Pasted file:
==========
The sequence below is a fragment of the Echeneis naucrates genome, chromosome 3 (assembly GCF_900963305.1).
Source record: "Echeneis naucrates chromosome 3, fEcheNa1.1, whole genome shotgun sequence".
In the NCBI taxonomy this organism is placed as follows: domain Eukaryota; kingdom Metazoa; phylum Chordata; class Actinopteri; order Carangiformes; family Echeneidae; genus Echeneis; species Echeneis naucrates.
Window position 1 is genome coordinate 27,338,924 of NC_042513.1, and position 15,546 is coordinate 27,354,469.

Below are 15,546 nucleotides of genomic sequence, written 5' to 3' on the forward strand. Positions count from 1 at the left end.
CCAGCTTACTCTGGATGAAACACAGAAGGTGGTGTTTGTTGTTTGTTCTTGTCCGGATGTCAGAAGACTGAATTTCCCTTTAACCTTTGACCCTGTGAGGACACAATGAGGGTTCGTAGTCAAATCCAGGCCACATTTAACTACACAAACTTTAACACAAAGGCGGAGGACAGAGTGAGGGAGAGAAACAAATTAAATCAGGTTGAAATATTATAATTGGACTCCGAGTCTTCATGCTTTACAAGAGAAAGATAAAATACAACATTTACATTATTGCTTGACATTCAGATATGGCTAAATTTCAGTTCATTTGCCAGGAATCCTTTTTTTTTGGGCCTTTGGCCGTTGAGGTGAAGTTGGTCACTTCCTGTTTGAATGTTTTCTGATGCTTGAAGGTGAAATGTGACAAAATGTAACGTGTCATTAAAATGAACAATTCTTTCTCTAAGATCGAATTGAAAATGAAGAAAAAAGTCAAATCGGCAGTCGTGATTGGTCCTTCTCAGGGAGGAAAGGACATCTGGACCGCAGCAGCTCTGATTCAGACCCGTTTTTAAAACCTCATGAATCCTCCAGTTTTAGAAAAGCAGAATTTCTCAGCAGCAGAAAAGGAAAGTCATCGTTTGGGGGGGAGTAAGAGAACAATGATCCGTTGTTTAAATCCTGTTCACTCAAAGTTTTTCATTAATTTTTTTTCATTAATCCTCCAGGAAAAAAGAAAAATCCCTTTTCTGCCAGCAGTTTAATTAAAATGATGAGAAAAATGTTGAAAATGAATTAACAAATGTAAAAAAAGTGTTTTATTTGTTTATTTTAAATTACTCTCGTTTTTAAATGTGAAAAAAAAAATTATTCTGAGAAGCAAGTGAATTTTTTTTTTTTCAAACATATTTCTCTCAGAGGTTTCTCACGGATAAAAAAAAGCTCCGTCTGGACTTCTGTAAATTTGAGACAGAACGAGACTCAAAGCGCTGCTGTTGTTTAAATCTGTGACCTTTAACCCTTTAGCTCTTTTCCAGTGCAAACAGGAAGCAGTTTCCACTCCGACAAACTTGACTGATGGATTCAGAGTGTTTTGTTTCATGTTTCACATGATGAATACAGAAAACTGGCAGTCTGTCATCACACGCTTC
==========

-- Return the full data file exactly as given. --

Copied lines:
The sequence below is a fragment of the Echeneis naucrates genome, chromosome 3 (assembly GCF_900963305.1).
Source record: "Echeneis naucrates chromosome 3, fEcheNa1.1, whole genome shotgun sequence".
In the NCBI taxonomy this organism is placed as follows: domain Eukaryota; kingdom Metazoa; phylum Chordata; class Actinopteri; order Carangiformes; family Echeneidae; genus Echeneis; species Echeneis naucrates.
Window position 1 is genome coordinate 27,338,924 of NC_042513.1, and position 15,546 is coordinate 27,354,469.

Below are 15,546 nucleotides of genomic sequence, written 5' to 3' on the forward strand. Positions count from 1 at the left end.
CCAGCTTACTCTGGATGAAACACAGAAGGTGGTGTTTGTTGTTTGTTCTTGTCCGGATGTCAGAAGACTGAATTTCCCTTTAACCTTTGACCCTGTGAGGACACAATGAGGGTTCGTAGTCAAATCCAGGCCACATTTAACTACACAAACTTTAACACAAAGGCGGAGGACAGAGTGAGGGAGAGAAACAAATTAAATCAGGTTGAAATATTATAATTGGACTCCGAGTCTTCATGCTTTACAAGAGAAAGATAAAATACAACATTTACATTATTGCTTGACATTCAGATATGGCTAAATTTCAGTTCATTTGCCAGGAATCCTTTTTTTTTGGGCCTTTGGCCGTTGAGGTGAAGTTGGTCACTTCCTGTTTGAATGTTTTCTGATGCTTGAAGGTGAAATGTGACAAAATGTAACGTGTCATTAAAATGAACAATTCTTTCTCTAAGATCGAATTGAAAATGAAGAAAAAAGTCAAATCGGCAGTCGTGATTGGTCCTTCTCAGGGAGGAAAGGACATCTGGACCGCAGCAGCTCTGATTCAGACCCGTTTTTAAAACCTCATGAATCCTCCAGTTTTAGAAAAGCAGAATTTCTCAGCAGCAGAAAAGGAAAGTCATCGTTTGGGGGGGAGTAAGAGAACAATGATCCGTTGTTTAAATCCTGTTCACTCAAAGTTTTTCATTAATTTTTTTTCATTAATCCTCCAGGAAAAAAGAAAAATCCCTTTTCTGCCAGCAGTTTAATTAAAATGATGAGAAAAATGTTGAAAATGAATTAACAAATGTAAAAAAAGTGTTTTATTTGTTTATTTTAAATTACTCTCGTTTTTAAATGTGAAAAAAAAAATTATTCTGAGAAGCAAGTGAATTTTTTTTTTTTCAAACATATTTCTCTCAGAGGTTTCTCACGGATAAAAAAAAGCTCCGTCTGGACTTCTGTAAATTTGAGACAGAACGAGACTCAAAGCGCTGCTGTTGTTTAAATCTGTGACCTTTAACCCTTTAGCTCTTTTCCAGTGCAAACAGGAAGCAGTTTCCACTCCGACAAACTTGACTGATGGATTCAGAGTGTTTTGTTTCATGTTTCACATGATGAATACAGAAAACTGGCAGTCTGTCATCACACGCTTC